The Nissan Titan Will Last Longer Than Your Ford F-150
Pickup truck owners love to talk shop about their beloved workhorses and what things they do better than others. Some of the most brand-loyal truck owners are those who roll around in Ford F-150s. Despite being the nation’s best-selling truck nearly every year since its debut, it’s been beaten by an increasingly unpopular truck. In the category of endurance, the F-150 can’t last as long as the Nissan Titan—no, seriously.
How many miles will the Nissan Titan last?
Automotive consumer research firm iSeeCars analyzed over two million cars produced and sold for at least 10 of the past 20 model years. All had a minimum of 2.5% surpass 200,000 miles, and the top 1% delivered at least 230,000 miles over the course of two decades. While most would think America’s least-favorite pickup truck couldn’t hold a candle to star-spangled reliability, think again.
At least 1% of all Nissan Titans have reached 233,295 miles on the odometer, the study shows. Given that Titans are typically used as work trucks, it’s an impressive feat. Moreover, it beats out one of America’s most popular pickups.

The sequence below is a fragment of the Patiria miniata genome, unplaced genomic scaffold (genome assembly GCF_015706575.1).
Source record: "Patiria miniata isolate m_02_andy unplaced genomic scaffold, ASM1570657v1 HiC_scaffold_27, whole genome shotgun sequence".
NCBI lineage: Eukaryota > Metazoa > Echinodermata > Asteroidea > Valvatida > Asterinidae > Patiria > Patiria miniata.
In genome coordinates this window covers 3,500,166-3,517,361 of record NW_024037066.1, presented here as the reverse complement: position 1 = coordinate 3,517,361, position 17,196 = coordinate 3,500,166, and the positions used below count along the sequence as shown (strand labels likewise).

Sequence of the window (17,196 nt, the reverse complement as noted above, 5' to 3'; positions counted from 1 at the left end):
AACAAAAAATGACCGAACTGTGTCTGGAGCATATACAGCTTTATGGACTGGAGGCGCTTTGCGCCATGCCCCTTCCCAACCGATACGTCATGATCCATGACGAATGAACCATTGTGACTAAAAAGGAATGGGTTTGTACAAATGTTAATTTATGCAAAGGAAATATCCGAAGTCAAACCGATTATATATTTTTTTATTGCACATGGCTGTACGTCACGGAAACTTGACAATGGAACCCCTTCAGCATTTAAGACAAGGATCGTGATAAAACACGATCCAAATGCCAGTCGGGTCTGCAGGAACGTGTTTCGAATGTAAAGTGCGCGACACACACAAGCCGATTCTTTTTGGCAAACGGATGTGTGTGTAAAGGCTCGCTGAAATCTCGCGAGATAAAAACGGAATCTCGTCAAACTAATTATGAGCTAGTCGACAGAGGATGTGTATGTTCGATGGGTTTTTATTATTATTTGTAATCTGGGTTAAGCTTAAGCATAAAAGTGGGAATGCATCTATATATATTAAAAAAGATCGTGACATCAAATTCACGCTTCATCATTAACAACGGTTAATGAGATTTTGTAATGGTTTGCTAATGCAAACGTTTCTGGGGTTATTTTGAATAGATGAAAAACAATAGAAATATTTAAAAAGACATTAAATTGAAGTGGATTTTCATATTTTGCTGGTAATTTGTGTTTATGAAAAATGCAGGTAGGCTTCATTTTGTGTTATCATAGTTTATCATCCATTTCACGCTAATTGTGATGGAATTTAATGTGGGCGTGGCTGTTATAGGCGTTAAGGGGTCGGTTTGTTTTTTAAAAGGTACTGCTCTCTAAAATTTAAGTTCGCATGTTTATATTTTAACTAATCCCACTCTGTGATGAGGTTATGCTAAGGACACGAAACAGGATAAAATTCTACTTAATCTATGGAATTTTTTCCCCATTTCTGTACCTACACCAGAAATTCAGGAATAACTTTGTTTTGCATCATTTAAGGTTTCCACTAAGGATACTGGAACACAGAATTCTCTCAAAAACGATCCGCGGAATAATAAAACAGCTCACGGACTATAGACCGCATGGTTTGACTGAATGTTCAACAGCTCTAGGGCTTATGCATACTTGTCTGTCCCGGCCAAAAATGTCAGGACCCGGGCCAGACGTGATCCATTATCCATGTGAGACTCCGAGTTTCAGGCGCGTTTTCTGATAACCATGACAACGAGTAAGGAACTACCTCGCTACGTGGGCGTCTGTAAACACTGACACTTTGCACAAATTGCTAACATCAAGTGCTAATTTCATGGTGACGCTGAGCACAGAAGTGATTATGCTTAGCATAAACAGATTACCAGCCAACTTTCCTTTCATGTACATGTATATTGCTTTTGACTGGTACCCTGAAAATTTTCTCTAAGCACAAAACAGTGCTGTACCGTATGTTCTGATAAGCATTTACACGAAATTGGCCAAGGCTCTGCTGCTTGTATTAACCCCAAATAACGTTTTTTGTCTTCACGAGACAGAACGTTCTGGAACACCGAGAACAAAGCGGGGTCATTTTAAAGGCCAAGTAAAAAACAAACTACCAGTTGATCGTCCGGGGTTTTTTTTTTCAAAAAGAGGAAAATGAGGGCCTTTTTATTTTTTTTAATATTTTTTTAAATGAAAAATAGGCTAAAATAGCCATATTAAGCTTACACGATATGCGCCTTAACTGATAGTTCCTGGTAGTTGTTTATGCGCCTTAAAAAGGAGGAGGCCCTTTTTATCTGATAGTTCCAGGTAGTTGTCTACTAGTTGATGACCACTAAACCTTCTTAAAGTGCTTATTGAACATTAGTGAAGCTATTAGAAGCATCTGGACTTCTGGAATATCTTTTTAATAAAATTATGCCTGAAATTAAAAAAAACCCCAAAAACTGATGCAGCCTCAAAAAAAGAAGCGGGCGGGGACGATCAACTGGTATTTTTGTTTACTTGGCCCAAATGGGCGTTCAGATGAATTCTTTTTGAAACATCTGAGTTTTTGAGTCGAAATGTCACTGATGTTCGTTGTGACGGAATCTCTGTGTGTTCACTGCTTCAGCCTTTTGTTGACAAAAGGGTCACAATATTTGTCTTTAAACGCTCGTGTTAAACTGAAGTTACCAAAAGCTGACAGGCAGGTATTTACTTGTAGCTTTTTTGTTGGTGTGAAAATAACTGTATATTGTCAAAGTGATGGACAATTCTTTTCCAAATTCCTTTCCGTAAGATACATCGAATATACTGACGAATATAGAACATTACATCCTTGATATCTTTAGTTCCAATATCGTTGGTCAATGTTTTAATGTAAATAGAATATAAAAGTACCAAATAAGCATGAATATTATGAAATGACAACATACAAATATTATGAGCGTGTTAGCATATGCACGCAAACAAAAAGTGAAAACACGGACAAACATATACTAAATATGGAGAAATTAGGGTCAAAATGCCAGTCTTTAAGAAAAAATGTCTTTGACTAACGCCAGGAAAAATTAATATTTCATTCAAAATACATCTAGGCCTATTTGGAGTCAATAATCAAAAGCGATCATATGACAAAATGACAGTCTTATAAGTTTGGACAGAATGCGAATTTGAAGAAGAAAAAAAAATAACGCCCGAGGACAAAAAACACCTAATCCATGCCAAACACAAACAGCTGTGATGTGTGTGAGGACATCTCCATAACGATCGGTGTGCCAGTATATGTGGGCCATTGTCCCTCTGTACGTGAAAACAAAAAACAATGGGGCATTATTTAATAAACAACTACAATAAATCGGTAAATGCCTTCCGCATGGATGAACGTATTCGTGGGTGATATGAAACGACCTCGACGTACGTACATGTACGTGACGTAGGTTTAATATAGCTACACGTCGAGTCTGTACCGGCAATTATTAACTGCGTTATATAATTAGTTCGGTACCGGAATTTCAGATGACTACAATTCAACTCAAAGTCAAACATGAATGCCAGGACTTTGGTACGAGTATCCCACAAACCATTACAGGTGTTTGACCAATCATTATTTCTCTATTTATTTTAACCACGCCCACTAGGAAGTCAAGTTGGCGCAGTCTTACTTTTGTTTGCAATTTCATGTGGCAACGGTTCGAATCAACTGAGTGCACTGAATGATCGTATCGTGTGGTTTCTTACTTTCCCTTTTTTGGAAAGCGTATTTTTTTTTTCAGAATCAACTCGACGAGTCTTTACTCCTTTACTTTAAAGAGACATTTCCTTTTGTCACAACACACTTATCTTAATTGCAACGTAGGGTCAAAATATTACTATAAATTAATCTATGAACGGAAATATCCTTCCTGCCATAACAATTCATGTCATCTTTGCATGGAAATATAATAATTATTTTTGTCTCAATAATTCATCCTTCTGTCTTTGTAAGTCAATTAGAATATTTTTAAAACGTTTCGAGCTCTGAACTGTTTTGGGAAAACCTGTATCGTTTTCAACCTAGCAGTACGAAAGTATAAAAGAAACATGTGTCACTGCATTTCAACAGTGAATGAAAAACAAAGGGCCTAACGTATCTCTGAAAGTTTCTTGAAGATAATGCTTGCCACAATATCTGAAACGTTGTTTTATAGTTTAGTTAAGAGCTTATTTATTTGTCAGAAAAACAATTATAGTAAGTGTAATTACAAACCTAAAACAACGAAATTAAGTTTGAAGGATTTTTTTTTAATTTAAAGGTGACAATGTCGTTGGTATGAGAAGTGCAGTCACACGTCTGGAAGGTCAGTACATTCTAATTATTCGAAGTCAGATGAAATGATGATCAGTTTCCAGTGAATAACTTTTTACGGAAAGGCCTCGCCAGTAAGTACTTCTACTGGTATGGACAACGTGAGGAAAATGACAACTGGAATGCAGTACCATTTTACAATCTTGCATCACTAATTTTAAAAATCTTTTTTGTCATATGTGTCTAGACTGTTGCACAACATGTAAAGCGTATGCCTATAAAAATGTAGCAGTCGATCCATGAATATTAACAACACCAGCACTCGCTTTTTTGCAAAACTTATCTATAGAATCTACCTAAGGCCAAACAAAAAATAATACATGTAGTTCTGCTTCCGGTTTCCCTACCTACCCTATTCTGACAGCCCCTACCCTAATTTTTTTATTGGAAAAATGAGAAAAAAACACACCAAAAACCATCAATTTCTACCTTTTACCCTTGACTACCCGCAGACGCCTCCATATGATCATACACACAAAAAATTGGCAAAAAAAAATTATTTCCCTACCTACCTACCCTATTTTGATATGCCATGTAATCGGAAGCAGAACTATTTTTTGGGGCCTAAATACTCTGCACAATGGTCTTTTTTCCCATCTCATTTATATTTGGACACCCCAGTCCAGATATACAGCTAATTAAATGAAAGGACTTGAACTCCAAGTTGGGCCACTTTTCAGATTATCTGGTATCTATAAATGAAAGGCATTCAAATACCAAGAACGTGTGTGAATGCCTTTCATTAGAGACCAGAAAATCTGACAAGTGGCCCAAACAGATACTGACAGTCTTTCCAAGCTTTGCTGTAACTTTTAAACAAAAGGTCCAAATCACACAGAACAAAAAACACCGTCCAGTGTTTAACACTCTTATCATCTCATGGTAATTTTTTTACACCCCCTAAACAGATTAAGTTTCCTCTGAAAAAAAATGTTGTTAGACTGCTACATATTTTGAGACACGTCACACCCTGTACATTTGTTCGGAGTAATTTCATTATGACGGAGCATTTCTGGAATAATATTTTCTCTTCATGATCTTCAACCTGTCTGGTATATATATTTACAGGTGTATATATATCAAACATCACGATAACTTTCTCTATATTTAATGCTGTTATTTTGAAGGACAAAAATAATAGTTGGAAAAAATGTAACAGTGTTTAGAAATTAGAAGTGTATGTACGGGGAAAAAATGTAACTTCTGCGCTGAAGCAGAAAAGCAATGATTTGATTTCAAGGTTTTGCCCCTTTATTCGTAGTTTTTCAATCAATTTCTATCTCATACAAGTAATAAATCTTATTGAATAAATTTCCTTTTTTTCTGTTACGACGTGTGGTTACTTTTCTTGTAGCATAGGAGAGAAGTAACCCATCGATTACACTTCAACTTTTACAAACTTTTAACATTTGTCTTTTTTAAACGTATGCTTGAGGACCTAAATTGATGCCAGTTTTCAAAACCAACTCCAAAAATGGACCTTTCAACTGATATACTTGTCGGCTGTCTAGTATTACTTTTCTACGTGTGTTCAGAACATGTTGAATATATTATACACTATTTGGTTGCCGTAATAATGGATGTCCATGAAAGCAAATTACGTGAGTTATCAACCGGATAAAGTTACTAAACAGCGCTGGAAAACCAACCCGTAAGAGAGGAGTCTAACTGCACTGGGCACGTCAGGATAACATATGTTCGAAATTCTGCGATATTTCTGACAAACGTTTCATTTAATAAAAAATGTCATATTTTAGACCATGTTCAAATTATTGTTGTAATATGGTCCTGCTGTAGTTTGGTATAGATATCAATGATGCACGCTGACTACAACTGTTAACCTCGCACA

How many miles will the Ford F-150 last?
Despite Ford owners waxing poetic about the rugged dependability of their trucks, it won’t surpass the Titan. The study, which isn’t a complete mechanical analysis and only odometer readings, placed the Ford F-150 just behind the Nissan Titan.
Ford F-150 owners can expect a potential lifespan of 232,650 out of their trucks. It’s only a 645-mile difference, and surely the Blue Oval boys will cite rounding errors. But again, it’s just odometers from real pickup truck owners. Blame Detroit, not the Internet.
Are Nissan Titans reliable?
Titans aren’t the shaky bucket of bolts some think they are—yes, that’s you, Ford F-150 fans. While the current 2023 Nissan Titan hasn’t had its reliability rated, lessons from history can help.
J.D. Power rated the 2022 Nissan Titan’s quality and reliability at 85 out of 100. Yes, the outlet rated the 2022 Ford F-150 with an 86, but the Titan’s dependability has risen over the years. The 2021 model year ranks the same, which is about a dozen points more than Nissan full-size pickups a decade old. Early first-generation Titans have a host of mechanical issues, but that has subsided, for the most part, in second-generation trucks.
Do Nissan Titans hold their value?
The Nissan Titan, compared to its Ford F-150 competitor, doesn’t have a high resale value. The same J.D. Power report gave the Titan a 77 out of 100. We won’t mention the F-150s; Ford enthusiasts often make it a topic of common conversation. Nevertheless, its resale value, although not so good for Titan owners, is great for potential buyers.
Considering new Titans are quite expensive, looking at a used one is a good idea. Avoid 2004, 2006, 2008, 2016, and 2018 model years for their host of issues. 2019 Nissan Titans stocked with the PRO-4X features with roughly 50,000 miles on the clock come in just under $40,000, Autotrader shows. Older models like the first-generation 2015 Titan PRO-4X, admittedly with a few more miles on them, are under $30,000.